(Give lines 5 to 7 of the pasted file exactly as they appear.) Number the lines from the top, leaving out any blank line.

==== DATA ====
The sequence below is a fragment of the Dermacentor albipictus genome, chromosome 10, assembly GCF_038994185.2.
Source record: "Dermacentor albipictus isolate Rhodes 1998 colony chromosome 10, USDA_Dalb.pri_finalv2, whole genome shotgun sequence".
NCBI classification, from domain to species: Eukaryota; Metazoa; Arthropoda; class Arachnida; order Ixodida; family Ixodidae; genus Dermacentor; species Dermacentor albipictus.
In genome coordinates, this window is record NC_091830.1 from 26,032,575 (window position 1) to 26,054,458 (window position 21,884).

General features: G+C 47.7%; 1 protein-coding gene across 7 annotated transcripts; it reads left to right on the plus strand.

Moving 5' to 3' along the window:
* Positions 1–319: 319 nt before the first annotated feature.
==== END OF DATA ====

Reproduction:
General features: G+C 47.7%; 1 protein-coding gene across 7 annotated transcripts; it reads left to right on the plus strand.

Moving 5' to 3' along the window:
* Positions 1–319: 319 nt before the first annotated feature.